The Real Enemy Is the ISIS Propaganda Machine — To Win, the U.S. Must Beat It

The Real Enemy Is the ISIS Propaganda Machine — To Win, the U.S. Must Beat It

The "Pass the Mic" series showcases voices, perspectives and ideas that spark interesting conversations. 

A cage of prisoners lowered into a pool and filmed underwater as they drown. An explosive wire detonated around the necks of kneeling men, splitting heads from bodies, the decapitations replayed in slow motion.  Prisoners locked in a car and incinerated by a rocket-propelled grenade, their screams audible as the vehicle burns. 

The Islamic State group always has new ideas for snuff movies.

But before the internet and social media, we rarely saw terrorist atrocities. Now, the Islamic State group, also known as ISIS, ISIL or Daesh, forces its massacres and executions upon us. Even if we choose not to look, the links and embedded videos are everywhere, a sea of pixelated blood that broadcast religious barbarism. 

Yet our leaders, especially President Barack Obama, have underestimated the power of this relentless flow of violence to turn non-Muslims against Islam. The anger has risen for two years, and after the attacks in Paris and San Bernardino, California, it is boiling over.

Criticizing Republican presidential candidate Donald Trump for his proposal to ban Muslims from the United States is easy — and necessary. But this fury is not confined to one party, or one country. Two weeks ago, in France, the far-right National Front led all parties with 30% of the vote in regional elections.

ISIS knows what it is doing. Its propaganda strategy is two-pronged: Recruit Muslims and provoke the West. It is winning both ways. The Sept. 11, 2001, attacks were far deadlier than the recent shootings, but public response this time around has been far greater.

As a novelist who writes espionage thrillers featuring an American convert to Islam, I spend a lot of time thinking about the uses of narrative as well as the relationship between the West and Islam. At this point, the Islamic State group as a territory-holding organization exists mainly to spread propaganda.

ISIS sees itself that way. "Senior media operatives are treated as 'emirs' of equal rank to their military counterparts," the Washington Post reported after investigating the militant group's propaganda machine last month. "They are directly involved in decisions on strategy and territory."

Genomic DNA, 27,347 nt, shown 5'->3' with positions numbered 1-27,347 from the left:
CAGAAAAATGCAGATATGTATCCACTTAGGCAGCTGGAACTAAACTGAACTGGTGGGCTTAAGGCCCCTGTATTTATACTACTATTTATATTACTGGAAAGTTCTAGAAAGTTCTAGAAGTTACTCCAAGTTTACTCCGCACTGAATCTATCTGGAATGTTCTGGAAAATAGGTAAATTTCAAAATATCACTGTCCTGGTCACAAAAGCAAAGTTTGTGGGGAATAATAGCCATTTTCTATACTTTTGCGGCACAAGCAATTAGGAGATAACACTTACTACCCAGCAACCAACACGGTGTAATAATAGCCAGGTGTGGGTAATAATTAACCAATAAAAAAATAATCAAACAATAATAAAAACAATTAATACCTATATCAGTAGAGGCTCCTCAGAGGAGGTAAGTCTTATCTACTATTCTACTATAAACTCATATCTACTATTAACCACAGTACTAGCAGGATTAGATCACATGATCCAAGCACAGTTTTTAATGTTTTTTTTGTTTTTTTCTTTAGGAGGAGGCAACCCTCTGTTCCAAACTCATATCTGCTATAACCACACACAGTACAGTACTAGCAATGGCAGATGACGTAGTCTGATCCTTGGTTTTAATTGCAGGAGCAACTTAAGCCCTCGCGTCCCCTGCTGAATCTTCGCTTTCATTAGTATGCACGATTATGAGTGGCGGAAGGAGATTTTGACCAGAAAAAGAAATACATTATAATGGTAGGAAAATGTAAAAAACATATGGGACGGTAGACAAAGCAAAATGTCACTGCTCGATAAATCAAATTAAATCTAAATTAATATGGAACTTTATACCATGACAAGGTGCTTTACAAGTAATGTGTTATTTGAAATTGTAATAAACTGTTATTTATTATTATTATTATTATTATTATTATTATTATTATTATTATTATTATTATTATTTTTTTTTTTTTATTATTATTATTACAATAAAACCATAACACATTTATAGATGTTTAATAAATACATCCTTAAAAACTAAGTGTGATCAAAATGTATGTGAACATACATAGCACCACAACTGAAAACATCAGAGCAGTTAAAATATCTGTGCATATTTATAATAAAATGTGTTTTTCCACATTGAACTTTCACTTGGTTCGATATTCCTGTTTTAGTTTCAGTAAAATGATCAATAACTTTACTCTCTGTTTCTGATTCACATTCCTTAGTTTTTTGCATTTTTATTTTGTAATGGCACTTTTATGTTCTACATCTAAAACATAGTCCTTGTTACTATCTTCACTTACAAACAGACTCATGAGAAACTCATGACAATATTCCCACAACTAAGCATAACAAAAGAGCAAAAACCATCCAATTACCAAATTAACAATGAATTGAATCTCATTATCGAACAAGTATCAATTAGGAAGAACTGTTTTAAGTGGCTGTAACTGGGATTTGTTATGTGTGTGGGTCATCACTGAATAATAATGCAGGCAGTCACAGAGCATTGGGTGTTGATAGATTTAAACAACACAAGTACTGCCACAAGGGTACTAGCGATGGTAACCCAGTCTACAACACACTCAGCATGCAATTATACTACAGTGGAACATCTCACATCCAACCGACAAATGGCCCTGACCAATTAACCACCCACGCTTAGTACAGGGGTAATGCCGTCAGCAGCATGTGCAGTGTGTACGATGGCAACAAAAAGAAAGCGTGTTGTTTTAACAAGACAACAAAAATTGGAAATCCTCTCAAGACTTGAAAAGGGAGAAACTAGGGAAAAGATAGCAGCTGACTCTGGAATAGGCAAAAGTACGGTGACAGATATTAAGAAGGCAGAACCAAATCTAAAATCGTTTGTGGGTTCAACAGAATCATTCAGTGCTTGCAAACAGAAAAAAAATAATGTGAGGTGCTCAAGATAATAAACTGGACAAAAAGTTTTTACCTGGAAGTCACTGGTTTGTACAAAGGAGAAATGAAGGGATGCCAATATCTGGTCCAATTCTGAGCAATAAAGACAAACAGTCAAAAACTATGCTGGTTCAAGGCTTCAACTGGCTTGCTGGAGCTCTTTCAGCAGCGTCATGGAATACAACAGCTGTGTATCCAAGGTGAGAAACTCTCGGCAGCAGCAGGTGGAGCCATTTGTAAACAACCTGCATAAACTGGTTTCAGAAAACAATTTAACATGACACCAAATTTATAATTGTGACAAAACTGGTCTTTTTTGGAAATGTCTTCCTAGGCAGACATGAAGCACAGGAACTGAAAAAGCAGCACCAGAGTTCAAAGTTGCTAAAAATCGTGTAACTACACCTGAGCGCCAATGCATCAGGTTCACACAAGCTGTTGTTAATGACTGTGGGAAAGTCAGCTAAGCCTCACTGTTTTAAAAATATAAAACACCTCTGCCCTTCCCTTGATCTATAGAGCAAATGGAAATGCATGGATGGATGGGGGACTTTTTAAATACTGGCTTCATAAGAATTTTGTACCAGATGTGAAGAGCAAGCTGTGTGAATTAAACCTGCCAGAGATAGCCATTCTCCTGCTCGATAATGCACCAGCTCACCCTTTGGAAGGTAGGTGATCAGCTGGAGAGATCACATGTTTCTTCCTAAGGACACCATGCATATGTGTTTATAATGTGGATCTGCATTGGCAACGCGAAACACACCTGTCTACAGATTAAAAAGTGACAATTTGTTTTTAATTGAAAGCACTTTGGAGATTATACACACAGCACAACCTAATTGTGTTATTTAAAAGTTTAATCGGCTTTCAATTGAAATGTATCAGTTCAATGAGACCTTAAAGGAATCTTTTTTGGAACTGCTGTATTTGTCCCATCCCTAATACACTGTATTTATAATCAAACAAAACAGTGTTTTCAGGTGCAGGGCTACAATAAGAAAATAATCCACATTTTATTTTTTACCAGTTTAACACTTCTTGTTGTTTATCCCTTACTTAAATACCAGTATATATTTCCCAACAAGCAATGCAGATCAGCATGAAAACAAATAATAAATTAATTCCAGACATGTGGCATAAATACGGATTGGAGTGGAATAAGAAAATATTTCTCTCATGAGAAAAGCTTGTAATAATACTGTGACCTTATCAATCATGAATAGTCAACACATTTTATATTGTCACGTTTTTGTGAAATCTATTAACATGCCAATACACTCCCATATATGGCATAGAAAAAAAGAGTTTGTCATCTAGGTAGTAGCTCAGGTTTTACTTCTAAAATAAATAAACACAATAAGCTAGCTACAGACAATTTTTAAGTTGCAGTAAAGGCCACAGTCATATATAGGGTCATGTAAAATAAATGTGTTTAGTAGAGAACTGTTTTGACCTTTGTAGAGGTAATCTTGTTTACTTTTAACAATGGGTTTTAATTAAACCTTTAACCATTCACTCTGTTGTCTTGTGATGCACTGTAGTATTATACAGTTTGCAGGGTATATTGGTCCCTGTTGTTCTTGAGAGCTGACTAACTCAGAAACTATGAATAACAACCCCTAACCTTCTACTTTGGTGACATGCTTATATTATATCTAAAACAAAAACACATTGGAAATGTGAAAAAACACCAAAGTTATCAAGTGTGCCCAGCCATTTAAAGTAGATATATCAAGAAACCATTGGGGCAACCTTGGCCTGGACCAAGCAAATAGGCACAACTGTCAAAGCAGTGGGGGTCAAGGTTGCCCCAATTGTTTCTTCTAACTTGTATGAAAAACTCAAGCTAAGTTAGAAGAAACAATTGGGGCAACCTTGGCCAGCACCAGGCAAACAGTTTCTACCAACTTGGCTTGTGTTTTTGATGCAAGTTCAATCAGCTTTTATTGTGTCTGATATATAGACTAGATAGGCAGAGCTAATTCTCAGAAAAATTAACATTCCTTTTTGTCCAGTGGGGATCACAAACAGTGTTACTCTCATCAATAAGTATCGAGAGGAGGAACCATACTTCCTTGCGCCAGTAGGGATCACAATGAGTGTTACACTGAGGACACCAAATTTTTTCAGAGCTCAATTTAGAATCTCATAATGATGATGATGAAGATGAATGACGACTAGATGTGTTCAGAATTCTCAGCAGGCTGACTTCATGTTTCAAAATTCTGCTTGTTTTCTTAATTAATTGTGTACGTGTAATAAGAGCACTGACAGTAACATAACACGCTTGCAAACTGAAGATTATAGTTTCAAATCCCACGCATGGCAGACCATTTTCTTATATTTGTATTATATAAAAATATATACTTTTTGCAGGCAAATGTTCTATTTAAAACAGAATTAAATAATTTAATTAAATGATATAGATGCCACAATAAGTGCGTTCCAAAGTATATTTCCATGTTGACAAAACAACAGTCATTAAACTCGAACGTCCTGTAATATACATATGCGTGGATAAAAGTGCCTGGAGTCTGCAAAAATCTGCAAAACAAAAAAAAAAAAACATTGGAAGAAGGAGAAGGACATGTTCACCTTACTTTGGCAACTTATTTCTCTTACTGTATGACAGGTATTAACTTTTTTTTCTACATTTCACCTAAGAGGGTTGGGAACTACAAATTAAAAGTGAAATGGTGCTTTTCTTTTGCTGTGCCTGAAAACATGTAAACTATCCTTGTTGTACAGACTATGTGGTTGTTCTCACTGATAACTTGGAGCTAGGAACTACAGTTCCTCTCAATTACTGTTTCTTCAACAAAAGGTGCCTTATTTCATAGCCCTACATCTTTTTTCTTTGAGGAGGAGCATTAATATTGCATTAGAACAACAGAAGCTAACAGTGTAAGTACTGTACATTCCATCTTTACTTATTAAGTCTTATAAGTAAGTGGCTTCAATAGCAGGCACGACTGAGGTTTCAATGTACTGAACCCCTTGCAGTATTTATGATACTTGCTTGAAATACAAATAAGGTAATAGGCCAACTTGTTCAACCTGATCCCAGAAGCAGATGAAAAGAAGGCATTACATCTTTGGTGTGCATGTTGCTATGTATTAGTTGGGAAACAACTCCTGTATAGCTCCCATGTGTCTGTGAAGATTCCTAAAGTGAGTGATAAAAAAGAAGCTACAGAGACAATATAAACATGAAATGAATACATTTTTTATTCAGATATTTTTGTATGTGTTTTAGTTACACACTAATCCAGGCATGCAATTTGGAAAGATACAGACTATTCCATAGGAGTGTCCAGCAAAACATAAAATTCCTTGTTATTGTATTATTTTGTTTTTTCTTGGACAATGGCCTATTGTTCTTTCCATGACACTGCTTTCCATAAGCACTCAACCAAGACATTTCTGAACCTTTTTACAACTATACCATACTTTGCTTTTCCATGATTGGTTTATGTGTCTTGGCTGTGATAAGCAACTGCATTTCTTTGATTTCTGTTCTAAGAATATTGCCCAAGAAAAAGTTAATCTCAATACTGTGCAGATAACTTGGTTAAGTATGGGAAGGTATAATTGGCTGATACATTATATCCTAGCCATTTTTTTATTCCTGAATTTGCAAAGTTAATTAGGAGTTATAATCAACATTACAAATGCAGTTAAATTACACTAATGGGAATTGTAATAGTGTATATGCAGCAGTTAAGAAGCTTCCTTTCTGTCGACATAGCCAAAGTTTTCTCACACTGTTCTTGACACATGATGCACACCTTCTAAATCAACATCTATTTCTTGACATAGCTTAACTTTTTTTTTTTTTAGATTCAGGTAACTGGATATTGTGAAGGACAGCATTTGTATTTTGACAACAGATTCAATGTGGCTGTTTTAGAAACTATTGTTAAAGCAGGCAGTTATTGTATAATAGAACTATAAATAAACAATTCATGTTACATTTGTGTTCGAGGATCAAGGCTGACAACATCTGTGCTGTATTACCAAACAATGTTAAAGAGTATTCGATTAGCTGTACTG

A defector told the Post, "The media people are more important than the soldiers." In 30 days this summer, the group produced 1,146 pieces of propaganda, including almost 100 videos, according to the Quilliam Foundation, a U.K.-based counter-extremism think tank.

The American response has been desultory. American intelligence officials told the Post that they are not even sure who controls propaganda for the Islamic State, an astonishing failure.

The United States needs to treat the ISIS propaganda machine as the formidable enemy that it is. Non-Muslim politicians should stop making doctrinal arguments about whether the Islamic State group is actually Islamic. John Kerry sounds worse than foolish when he calls its members "apostates." Only Muslims can choose to lead a reformation of their religion. Further, government efforts to parry the group on social media have so far been a losing effort. Moral appeals inevitably come off as weak or preachy, doing nothing to slow recruitment or tamp down anger at the group. 

Instead, the United States must try to attack the ISIS propaganda machine directly. The president must tell Saudi Arabia, Turkey and other Muslim nations that are quietly aiding the Islamic State group as a regional proxy that the group's provocations now represent a serious threat to Muslim/non-Muslim relations around the world. He should privately warn them that the group has the better end of this bargain in the strongest possible terms — and then publicly, if needed.

The United States must also recognize that keeping  from having a base to produce propaganda is by itself a legitimate reason for a military intervention. Just as jihadi training camps require substantial territory and cash, so too do sophisticated media teams. The Islamic State group has at least three dozen media offices worldwide but its media unit is based in its headquarters city of Raqqa, Syria — less than 50 miles from the Turkish border.

The president has ruled out an invasion or even limited ground intervention in Syria for now. But we can target propagandists in other ways. We need to focus NSA and CIA resources on the ISIS media division, learn more about how it operates, make its senior officers our top targets.  If we need to go so far as to flatly deny the internet to ISIS-held territory in Iraq and Syria, so be it.

The Islamic State group's real threat to the United States is not military-based: The group is no longer taking territory. But its effort to divide Muslims and the West is succeeding brilliantly. That's the fight the United States must win.